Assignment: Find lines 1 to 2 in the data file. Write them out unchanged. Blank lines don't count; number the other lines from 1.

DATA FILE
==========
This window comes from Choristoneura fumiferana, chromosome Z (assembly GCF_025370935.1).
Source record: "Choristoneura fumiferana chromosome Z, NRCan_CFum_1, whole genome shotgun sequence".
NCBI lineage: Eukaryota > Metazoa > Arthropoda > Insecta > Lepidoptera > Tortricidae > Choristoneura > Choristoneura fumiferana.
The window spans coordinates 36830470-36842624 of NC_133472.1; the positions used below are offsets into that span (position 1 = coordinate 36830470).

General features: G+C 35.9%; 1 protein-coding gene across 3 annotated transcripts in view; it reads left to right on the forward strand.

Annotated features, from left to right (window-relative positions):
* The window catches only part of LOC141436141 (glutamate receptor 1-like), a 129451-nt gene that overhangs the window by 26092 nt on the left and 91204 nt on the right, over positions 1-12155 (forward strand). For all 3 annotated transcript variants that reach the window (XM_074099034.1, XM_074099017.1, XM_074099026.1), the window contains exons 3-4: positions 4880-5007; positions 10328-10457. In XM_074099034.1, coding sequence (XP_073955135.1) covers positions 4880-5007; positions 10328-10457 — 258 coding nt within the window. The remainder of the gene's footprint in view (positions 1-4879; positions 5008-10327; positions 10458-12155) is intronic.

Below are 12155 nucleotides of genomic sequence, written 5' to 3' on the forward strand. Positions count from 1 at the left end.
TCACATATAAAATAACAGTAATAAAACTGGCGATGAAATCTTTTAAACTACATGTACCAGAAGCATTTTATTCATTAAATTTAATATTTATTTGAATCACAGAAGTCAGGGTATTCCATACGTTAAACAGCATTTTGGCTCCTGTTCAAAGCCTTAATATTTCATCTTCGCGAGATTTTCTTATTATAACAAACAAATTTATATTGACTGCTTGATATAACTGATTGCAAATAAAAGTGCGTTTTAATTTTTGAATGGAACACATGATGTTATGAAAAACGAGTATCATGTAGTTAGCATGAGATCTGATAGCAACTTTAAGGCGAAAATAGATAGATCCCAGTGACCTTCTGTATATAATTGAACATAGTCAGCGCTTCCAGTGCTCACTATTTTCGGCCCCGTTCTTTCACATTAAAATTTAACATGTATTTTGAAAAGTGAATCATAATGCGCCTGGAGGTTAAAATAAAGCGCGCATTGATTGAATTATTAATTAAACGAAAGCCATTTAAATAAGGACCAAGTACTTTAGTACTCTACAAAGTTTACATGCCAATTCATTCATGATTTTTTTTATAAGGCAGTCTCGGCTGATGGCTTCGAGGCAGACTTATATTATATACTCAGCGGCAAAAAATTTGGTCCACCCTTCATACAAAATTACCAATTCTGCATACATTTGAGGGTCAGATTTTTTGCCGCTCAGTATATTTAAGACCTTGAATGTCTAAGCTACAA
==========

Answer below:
This window comes from Choristoneura fumiferana, chromosome Z (assembly GCF_025370935.1).
Source record: "Choristoneura fumiferana chromosome Z, NRCan_CFum_1, whole genome shotgun sequence".